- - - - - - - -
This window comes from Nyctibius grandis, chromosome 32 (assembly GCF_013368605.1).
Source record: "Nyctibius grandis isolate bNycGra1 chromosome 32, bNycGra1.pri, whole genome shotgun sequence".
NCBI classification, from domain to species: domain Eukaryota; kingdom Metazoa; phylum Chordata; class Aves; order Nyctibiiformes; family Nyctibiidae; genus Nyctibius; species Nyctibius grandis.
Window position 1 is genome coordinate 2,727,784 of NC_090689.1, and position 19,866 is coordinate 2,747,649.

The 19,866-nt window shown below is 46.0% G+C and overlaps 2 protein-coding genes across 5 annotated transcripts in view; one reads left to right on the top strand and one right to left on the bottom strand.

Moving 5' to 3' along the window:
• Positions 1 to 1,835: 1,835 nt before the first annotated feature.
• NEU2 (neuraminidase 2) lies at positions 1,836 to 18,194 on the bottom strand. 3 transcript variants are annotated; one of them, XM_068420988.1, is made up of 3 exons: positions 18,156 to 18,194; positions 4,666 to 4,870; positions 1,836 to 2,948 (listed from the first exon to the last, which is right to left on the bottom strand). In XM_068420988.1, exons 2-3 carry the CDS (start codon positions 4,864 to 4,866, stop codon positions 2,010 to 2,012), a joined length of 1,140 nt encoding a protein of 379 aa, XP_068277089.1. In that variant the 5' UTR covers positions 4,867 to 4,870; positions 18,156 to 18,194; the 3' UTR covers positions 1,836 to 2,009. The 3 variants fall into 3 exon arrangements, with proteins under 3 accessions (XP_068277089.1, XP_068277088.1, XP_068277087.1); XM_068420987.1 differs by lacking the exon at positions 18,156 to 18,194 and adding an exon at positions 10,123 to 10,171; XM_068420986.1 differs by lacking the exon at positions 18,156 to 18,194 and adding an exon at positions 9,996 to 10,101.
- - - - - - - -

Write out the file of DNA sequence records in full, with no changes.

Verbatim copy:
This window comes from Nyctibius grandis, chromosome 32 (assembly GCF_013368605.1).
Source record: "Nyctibius grandis isolate bNycGra1 chromosome 32, bNycGra1.pri, whole genome shotgun sequence".
NCBI classification, from domain to species: domain Eukaryota; kingdom Metazoa; phylum Chordata; class Aves; order Nyctibiiformes; family Nyctibiidae; genus Nyctibius; species Nyctibius grandis.
Window position 1 is genome coordinate 2,727,784 of NC_090689.1, and position 19,866 is coordinate 2,747,649.

The 19,866-nt window shown below is 46.0% G+C and overlaps 2 protein-coding genes across 5 annotated transcripts in view; one reads left to right on the top strand and one right to left on the bottom strand.

Moving 5' to 3' along the window:
• Positions 1 to 1,835: 1,835 nt before the first annotated feature.
• NEU2 (neuraminidase 2) lies at positions 1,836 to 18,194 on the bottom strand. 3 transcript variants are annotated; one of them, XM_068420988.1, is made up of 3 exons: positions 18,156 to 18,194; positions 4,666 to 4,870; positions 1,836 to 2,948 (listed from the first exon to the last, which is right to left on the bottom strand). In XM_068420988.1, exons 2-3 carry the CDS (start codon positions 4,864 to 4,866, stop codon positions 2,010 to 2,012), a joined length of 1,140 nt encoding a protein of 379 aa, XP_068277089.1. In that variant the 5' UTR covers positions 4,867 to 4,870; positions 18,156 to 18,194; the 3' UTR covers positions 1,836 to 2,009. The 3 variants fall into 3 exon arrangements, with proteins under 3 accessions (XP_068277089.1, XP_068277088.1, XP_068277087.1); XM_068420987.1 differs by lacking the exon at positions 18,156 to 18,194 and adding an exon at positions 10,123 to 10,171; XM_068420986.1 differs by lacking the exon at positions 18,156 to 18,194 and adding an exon at positions 9,996 to 10,101.